Let them pay tolls
WASHINGTON – Congress should pass legislation allowing states to toll interstate highways within their borders because that’s some of the lowest-hanging fruit in the otherwise difficult-to-move Trump infrastructure plan, experts said Tuesday.
Increased tolling was a repeated theme during a panel discussion webcast by the American Association of State Highway and Transportation Officials and the International Bridge, Tunnel, and Turnpike Association as part of Infrastructure Week. AASHTO chief operating officer Jim Tymon, IBTTA executive director Pat Jones, and American Enterprise Institute scholar Weifeng Zhong discussed interstate tolling as well as prospects for Trump’s $1 trillion infrastructure plan.
Tolling interstate highways is part of Trump’s infrastructure plan and had been supported by the Obama administration as well. Current law generally prohibits tolling the interstates, except for some sections given authority under a pilot program and carve-outs for high-occupancy managed toll lanes.
Tolling is one solution for obtaining revenue for roads because the gasoline tax-fueled Highway Trust Fund that has historically paid for federal roadways has been spending more than it brings in for a decade now. With the federal gas tax stuck at 18.4 cents since 1993 and increases to it considered a political non-starter on Capitol Hill, the fund could become insolvent within three years.
Zhong said that lifting the ban on interstate tolling makes sense. He pointed out that giving states the authority to toll the highways would not necessarily mean that they all would.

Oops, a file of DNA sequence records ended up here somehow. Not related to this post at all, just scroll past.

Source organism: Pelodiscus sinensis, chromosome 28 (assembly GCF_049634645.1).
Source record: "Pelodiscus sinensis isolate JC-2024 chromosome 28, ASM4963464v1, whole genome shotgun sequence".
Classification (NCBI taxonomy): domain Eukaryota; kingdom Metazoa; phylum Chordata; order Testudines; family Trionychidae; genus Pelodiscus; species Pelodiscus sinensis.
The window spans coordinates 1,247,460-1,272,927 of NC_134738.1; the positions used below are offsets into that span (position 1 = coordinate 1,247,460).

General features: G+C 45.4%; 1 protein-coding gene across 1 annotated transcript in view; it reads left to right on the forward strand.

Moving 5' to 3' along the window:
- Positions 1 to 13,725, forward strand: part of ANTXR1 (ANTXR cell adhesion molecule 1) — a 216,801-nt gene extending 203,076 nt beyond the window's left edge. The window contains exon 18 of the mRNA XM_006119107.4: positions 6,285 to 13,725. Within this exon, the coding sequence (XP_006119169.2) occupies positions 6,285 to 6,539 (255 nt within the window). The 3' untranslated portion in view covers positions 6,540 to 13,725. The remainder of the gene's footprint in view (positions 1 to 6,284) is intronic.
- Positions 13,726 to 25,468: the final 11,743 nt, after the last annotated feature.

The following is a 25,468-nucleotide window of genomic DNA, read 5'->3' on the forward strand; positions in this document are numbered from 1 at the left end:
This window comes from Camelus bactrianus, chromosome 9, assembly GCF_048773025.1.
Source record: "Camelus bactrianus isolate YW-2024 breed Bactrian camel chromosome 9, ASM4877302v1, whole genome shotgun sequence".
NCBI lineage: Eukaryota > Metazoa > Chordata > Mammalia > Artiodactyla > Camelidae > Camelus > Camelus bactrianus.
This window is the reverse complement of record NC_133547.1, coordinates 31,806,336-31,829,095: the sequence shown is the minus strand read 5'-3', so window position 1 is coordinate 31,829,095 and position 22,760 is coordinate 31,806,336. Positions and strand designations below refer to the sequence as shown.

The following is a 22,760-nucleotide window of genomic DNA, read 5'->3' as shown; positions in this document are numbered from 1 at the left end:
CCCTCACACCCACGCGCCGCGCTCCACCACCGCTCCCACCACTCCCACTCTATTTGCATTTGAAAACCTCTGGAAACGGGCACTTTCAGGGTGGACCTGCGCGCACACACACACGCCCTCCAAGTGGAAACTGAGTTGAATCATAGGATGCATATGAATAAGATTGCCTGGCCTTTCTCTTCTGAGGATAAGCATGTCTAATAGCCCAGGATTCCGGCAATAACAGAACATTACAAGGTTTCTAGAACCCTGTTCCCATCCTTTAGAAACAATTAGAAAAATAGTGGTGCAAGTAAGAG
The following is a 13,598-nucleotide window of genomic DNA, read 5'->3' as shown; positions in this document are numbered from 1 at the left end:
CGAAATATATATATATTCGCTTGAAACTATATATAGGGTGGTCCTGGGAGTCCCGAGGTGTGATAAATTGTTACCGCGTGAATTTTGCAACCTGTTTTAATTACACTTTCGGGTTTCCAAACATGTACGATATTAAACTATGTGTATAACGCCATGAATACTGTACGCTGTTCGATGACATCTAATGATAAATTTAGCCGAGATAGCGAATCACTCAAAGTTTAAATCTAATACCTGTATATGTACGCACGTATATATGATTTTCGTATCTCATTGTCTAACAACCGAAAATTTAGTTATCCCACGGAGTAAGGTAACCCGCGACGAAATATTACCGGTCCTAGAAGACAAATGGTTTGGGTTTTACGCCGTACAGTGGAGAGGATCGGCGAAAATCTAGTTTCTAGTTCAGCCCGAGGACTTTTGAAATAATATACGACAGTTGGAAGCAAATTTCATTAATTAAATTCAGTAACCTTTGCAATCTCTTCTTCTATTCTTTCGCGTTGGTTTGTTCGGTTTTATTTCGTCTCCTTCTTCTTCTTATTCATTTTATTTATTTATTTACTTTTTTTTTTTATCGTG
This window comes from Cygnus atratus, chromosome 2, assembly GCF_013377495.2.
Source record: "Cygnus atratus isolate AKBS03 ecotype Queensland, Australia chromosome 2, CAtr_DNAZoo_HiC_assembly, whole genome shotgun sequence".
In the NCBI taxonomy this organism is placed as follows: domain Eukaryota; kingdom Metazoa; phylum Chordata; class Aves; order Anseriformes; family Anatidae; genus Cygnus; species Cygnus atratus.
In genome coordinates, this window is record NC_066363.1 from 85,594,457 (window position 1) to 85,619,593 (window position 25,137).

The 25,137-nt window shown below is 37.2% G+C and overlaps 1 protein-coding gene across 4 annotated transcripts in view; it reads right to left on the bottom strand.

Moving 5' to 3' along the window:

“States do not have to do that, obviously, but it would be an option for them,” Zhong said.
Research indicates that many people are opposed to tolling initially, but often wind up supporting the tolls once they are implemented, he said. Tolling the interstates could follow that demonstrated trend, he added.
“I think it would turn out better than the American people might think,” said Zhong.
Tymon said that AASHTO and other stakeholders had hoped that Trump’s infrastructure plan would address the Highway Trust Fund funding crisis, but were disappointed in that respect. The plan instead called for leveraging local and private dollars as well as the previously mentioned interstate tolling. Tymon said that state and local governments already do the bulk of the investing in surface transportation projects nationwide, and agreed that allowing states to toll their sections of the interstate highway system would be a smart policy choice.
“It is an option that states should have,” Tymon said.
There is little chance that the majority of Trump’s infrastructure plan could be packaged together and passed through Congress, but that it could be done piecemeal, he said. Lawmakers have made significant progress on a Federal Aviation Administration reauthorization bill and have expressed interest in passing a Water Resources Development Act this year, Tymon said. Either or both of those bills could include aspects of the Trump plan when all is said and done.
“We’re optimistic about the chances of something getting done in the next year in Congress,” Tymon said.
Jones said he also supports tolling the interstates and predicted continued growth in tolling and managed lanes nationwide.
“We need a national vision to revitalize infrastructure for all Americans,” he said. “This is what infrastructure week is all about.”